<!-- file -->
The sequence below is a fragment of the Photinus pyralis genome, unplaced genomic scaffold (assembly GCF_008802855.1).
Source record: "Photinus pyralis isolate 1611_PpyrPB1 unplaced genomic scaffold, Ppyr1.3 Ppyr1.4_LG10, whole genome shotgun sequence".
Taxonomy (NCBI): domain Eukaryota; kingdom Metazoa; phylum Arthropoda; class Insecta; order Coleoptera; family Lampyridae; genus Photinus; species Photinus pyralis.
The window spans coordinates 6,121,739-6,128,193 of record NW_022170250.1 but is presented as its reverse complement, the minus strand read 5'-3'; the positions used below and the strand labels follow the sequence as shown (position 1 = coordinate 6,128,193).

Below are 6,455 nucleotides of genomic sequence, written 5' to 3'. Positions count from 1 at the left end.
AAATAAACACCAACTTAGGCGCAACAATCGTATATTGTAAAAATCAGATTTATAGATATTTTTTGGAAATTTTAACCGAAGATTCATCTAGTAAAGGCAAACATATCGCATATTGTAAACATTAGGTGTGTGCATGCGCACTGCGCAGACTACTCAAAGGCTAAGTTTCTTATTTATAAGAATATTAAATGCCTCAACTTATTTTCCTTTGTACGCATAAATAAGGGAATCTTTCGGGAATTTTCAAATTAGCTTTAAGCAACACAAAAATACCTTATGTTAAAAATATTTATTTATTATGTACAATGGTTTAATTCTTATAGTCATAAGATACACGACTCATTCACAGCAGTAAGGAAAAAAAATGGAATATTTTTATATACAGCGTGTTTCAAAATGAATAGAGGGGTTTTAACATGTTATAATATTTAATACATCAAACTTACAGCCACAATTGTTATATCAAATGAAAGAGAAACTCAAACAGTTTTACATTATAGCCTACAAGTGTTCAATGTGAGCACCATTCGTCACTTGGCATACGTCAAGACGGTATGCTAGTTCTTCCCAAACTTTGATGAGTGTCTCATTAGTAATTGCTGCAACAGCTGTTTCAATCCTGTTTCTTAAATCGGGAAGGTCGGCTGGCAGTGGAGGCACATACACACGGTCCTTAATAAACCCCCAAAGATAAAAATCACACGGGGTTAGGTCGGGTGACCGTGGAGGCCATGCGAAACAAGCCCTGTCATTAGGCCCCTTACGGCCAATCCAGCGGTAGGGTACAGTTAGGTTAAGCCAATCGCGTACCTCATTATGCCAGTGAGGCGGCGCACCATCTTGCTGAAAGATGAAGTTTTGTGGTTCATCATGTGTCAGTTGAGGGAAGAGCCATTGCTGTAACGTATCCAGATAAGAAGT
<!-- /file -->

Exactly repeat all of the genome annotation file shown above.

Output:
The sequence below is a fragment of the Photinus pyralis genome, unplaced genomic scaffold (assembly GCF_008802855.1).
Source record: "Photinus pyralis isolate 1611_PpyrPB1 unplaced genomic scaffold, Ppyr1.3 Ppyr1.4_LG10, whole genome shotgun sequence".
Taxonomy (NCBI): domain Eukaryota; kingdom Metazoa; phylum Arthropoda; class Insecta; order Coleoptera; family Lampyridae; genus Photinus; species Photinus pyralis.
The window spans coordinates 6,121,739-6,128,193 of record NW_022170250.1 but is presented as its reverse complement, the minus strand read 5'-3'; the positions used below and the strand labels follow the sequence as shown (position 1 = coordinate 6,128,193).

Below are 6,455 nucleotides of genomic sequence, written 5' to 3'. Positions count from 1 at the left end.
AAATAAACACCAACTTAGGCGCAACAATCGTATATTGTAAAAATCAGATTTATAGATATTTTTTGGAAATTTTAACCGAAGATTCATCTAGTAAAGGCAAACATATCGCATATTGTAAACATTAGGTGTGTGCATGCGCACTGCGCAGACTACTCAAAGGCTAAGTTTCTTATTTATAAGAATATTAAATGCCTCAACTTATTTTCCTTTGTACGCATAAATAAGGGAATCTTTCGGGAATTTTCAAATTAGCTTTAAGCAACACAAAAATACCTTATGTTAAAAATATTTATTTATTATGTACAATGGTTTAATTCTTATAGTCATAAGATACACGACTCATTCACAGCAGTAAGGAAAAAAAATGGAATATTTTTATATACAGCGTGTTTCAAAATGAATAGAGGGGTTTTAACATGTTATAATATTTAATACATCAAACTTACAGCCACAATTGTTATATCAAATGAAAGAGAAACTCAAACAGTTTTACATTATAGCCTACAAGTGTTCAATGTGAGCACCATTCGTCACTTGGCATACGTCAAGACGGTATGCTAGTTCTTCCCAAACTTTGATGAGTGTCTCATTAGTAATTGCTGCAACAGCTGTTTCAATCCTGTTTCTTAAATCGGGAAGGTCGGCTGGCAGTGGAGGCACATACACACGGTCCTTAATAAACCCCCAAAGATAAAAATCACACGGGGTTAGGTCGGGTGACCGTGGAGGCCATGCGAAACAAGCCCTGTCATTAGGCCCCTTACGGCCAATCCAGCGGTAGGGTACAGTTAGGTTAAGCCAATCGCGTACCTCATTATGCCAGTGAGGCGGCGCACCATCTTGCTGAAAGATGAAGTTTTGTGGTTCATCATGTGTCAGTTGAGGGAAGAGCCATTGCTGTAACGTATCCAGATAAGAAGT